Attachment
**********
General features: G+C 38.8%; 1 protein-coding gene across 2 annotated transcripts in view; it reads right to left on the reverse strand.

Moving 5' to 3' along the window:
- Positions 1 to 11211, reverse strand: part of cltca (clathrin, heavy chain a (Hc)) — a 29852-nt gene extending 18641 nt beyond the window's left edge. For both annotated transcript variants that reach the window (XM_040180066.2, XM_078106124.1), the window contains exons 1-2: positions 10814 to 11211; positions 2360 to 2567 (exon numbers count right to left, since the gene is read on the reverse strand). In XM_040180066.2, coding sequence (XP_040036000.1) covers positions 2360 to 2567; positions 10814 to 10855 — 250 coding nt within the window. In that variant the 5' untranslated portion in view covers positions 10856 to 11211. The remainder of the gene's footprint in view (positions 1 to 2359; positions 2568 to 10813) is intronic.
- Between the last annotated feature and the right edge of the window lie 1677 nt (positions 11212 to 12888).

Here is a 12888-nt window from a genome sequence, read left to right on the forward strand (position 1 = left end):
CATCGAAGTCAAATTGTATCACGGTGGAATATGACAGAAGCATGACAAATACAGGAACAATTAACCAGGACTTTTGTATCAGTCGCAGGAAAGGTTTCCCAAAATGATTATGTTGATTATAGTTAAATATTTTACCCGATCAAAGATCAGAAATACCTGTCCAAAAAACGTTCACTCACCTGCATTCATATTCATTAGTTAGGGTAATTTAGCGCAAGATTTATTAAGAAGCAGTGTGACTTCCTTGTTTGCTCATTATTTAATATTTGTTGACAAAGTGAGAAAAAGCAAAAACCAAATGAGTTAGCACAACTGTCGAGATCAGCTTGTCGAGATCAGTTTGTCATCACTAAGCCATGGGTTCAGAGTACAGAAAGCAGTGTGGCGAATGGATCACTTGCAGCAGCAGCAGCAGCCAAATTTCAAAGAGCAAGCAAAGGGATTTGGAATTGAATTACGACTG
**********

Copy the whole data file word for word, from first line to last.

General features: G+C 38.8%; 1 protein-coding gene across 2 annotated transcripts in view; it reads right to left on the reverse strand.

Moving 5' to 3' along the window:
- Positions 1 to 11211, reverse strand: part of cltca (clathrin, heavy chain a (Hc)) — a 29852-nt gene extending 18641 nt beyond the window's left edge. For both annotated transcript variants that reach the window (XM_040180066.2, XM_078106124.1), the window contains exons 1-2: positions 10814 to 11211; positions 2360 to 2567 (exon numbers count right to left, since the gene is read on the reverse strand). In XM_040180066.2, coding sequence (XP_040036000.1) covers positions 2360 to 2567; positions 10814 to 10855 — 250 coding nt within the window. In that variant the 5' untranslated portion in view covers positions 10856 to 11211. The remainder of the gene's footprint in view (positions 1 to 2359; positions 2568 to 10813) is intronic.
- Between the last annotated feature and the right edge of the window lie 1677 nt (positions 11212 to 12888).

Here is a 12888-nt window from a genome sequence, read left to right on the forward strand (position 1 = left end):
CATCGAAGTCAAATTGTATCACGGTGGAATATGACAGAAGCATGACAAATACAGGAACAATTAACCAGGACTTTTGTATCAGTCGCAGGAAAGGTTTCCCAAAATGATTATGTTGATTATAGTTAAATATTTTACCCGATCAAAGATCAGAAATACCTGTCCAAAAAACGTTCACTCACCTGCATTCATATTCATTAGTTAGGGTAATTTAGCGCAAGATTTATTAAGAAGCAGTGTGACTTCCTTGTTTGCTCATTATTTAATATTTGTTGACAAAGTGAGAAAAAGCAAAAACCAAATGAGTTAGCACAACTGTCGAGATCAGCTTGTCGAGATCAGTTTGTCATCACTAAGCCATGGGTTCAGAGTACAGAAAGCAGTGTGGCGAATGGATCACTTGCAGCAGCAGCAGCAGCCAAATTTCAAAGAGCAAGCAAAGGGATTTGGAATTGAATTACGACTG